KATHMANDU, December 29: COVID-19 is taking a serious toll on the earnings of an average Nepali and has heightened the risk of falling into the poverty trap, a national survey showed. It also showed that the government assistance and social security allowance to the affected has declined from August to October 2020.
A nationwide survey covered 6,588 households with children from 624 municipalities, which is over 80 per cent of the total number of local governments in the country. The survey, fourth in its series, tracked the socio-economic impacts of the pandemic on children and families.
"61% of the respondents are not earning or earning below 10 thousand rupees per month and are at a significant risk of falling into poverty," said the October findings of the survey, which is yet to be made public.
In dire times, major needs of the families continue to be financial assistance, children’s education, employment and food, it said.
It also said that the government assistance has decreased from 20% in July and August to only one percent in October. Also, social security allowances declined from 20% to 15%.
Though the impact of the pandemic has increased over time, the government assistance to the affected has decreased from 20% in July and August to only one per cent in October. It has also recorded a decline in social security allowances, from 20 to 15%.
In a major setback to the educational sector, the survey showed that 20% of the families reported that their children are not studying. Also, online classes are impacted by internet connection issues, and a significant number of children are not able to follow the classes.
"About 57% of the respondents with children using online studying/internet report experiencing difficulties," said the report.
Only 49% of households are confident about sending their children back to school while 11% of the families reported that their children were eating less than before. Regarding 'where' children are studying, 70% of respondents reported that their children are studying on their own at home.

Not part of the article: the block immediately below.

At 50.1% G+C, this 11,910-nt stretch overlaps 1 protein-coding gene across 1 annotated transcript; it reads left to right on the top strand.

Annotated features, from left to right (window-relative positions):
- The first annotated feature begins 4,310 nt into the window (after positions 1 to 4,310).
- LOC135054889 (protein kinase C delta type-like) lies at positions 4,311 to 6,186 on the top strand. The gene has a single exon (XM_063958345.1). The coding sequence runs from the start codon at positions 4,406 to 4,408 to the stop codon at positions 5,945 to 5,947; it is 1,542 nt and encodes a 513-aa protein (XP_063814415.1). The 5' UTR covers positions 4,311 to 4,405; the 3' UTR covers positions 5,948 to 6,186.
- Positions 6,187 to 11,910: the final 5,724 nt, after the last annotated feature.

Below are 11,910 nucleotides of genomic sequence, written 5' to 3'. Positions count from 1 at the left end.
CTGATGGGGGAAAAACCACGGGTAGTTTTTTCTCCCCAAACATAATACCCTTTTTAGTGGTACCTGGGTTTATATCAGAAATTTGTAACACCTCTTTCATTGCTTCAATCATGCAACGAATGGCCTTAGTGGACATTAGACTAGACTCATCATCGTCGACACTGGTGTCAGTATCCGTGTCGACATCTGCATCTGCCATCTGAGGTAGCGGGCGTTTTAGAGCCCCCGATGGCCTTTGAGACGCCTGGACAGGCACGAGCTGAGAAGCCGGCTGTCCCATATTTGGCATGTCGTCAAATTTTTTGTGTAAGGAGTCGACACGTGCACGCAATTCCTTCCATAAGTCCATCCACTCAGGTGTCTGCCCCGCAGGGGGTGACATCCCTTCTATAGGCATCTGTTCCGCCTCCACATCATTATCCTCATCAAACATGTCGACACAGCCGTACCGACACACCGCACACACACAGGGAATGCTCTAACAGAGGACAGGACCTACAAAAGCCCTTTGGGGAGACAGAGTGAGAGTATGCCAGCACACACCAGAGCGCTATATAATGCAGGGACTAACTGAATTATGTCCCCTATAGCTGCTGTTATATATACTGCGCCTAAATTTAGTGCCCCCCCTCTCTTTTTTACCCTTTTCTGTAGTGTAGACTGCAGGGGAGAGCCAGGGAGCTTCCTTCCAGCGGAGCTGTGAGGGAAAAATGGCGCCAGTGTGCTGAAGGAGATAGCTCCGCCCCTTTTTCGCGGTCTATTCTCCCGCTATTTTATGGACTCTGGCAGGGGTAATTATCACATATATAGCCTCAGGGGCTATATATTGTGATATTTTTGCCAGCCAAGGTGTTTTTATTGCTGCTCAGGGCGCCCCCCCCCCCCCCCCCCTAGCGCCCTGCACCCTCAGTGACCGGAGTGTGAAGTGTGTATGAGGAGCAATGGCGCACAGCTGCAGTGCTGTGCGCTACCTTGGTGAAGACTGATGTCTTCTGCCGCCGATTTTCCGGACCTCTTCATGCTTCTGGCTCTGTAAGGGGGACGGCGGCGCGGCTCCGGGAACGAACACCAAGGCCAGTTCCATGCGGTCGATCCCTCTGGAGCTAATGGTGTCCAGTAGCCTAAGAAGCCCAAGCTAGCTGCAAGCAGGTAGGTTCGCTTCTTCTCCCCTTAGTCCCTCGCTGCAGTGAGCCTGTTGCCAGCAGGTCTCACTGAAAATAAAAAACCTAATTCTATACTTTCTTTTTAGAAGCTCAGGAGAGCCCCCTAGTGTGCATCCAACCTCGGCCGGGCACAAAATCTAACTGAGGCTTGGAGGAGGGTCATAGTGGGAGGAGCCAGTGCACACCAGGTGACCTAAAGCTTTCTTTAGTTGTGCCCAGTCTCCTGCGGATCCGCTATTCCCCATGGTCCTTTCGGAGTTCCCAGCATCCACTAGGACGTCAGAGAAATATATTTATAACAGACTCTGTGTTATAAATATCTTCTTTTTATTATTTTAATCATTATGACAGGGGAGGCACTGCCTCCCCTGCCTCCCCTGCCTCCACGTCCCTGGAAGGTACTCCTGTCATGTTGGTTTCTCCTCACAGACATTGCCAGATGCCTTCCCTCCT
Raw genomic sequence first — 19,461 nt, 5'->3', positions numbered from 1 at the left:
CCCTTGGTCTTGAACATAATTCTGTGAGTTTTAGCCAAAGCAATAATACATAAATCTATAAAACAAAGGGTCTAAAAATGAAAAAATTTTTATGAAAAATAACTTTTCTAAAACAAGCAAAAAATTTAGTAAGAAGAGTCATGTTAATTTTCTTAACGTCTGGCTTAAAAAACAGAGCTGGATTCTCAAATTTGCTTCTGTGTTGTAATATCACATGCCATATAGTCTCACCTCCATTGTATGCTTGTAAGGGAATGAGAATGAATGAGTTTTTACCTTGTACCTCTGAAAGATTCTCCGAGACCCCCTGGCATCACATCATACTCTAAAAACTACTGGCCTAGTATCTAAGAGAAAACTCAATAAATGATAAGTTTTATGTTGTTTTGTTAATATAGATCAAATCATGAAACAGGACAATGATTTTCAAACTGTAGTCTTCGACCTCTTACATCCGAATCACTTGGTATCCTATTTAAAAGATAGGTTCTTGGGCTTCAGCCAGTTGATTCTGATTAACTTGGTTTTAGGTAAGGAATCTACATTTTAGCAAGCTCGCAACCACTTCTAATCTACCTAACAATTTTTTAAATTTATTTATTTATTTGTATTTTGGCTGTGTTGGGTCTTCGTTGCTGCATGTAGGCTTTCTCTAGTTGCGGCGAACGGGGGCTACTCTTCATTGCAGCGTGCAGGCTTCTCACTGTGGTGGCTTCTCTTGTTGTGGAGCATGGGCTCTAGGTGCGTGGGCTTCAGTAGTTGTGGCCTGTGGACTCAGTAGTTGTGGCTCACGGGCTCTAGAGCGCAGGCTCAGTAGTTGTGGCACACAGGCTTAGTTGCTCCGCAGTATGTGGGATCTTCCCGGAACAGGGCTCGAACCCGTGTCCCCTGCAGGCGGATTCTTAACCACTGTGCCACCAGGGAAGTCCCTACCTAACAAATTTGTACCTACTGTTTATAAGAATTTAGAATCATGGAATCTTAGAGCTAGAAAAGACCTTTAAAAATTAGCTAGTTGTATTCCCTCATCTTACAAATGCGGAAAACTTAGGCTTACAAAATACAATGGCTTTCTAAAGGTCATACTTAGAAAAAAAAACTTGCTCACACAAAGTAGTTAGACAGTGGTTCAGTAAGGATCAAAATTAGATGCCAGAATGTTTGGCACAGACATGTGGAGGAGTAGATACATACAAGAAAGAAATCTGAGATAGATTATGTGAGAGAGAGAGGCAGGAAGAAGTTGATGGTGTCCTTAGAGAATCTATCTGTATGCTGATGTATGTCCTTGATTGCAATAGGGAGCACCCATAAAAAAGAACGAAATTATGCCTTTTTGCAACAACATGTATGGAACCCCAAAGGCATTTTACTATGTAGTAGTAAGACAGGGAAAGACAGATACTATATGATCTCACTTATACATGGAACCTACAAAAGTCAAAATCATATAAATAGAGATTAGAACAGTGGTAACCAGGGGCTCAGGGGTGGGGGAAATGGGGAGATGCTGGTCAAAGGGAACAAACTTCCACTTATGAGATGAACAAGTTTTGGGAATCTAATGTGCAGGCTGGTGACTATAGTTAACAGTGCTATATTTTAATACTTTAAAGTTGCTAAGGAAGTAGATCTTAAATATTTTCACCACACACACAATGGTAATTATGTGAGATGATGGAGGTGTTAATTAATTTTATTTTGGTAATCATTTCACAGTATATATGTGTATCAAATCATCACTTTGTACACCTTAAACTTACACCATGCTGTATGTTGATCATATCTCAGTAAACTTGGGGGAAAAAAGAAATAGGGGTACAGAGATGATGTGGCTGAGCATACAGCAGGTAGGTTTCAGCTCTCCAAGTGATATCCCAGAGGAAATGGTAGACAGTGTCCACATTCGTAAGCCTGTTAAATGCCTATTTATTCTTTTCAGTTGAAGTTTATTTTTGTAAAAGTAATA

The survey also records the increased number of children having fever. " There is an increase in children having fever from 7% in July to 16% in October," it said.
"Twenty percent do not take their children to health facilities for treatment, typically because they are caring for or treating the children themselves and 25% are facing difficulties in accessing treatment. Eleven percent of children with fever are still not well."
In their bid to cope up with financial hardships, 61% of Dalit respondents reported to have borrowed from others compared to 48% for non-Dalits and 49% at a natioal level. Also, the survey has seen a spike in selling of assets to meet the financial need.
Due to the fear of contracting the virus, 67% of the respondents reported ‘feeling stressed’ while 57% were afraid to go out to buy food and medicine.
At the same time, 49% of respondents felt the risk of infection from COVID-19 and only 57% said that they could maintain a two-metre distance in ‘public or most of the time’.
The survey was conducted by Sharecast Initiative Nepal with support from UNICEF Nepal.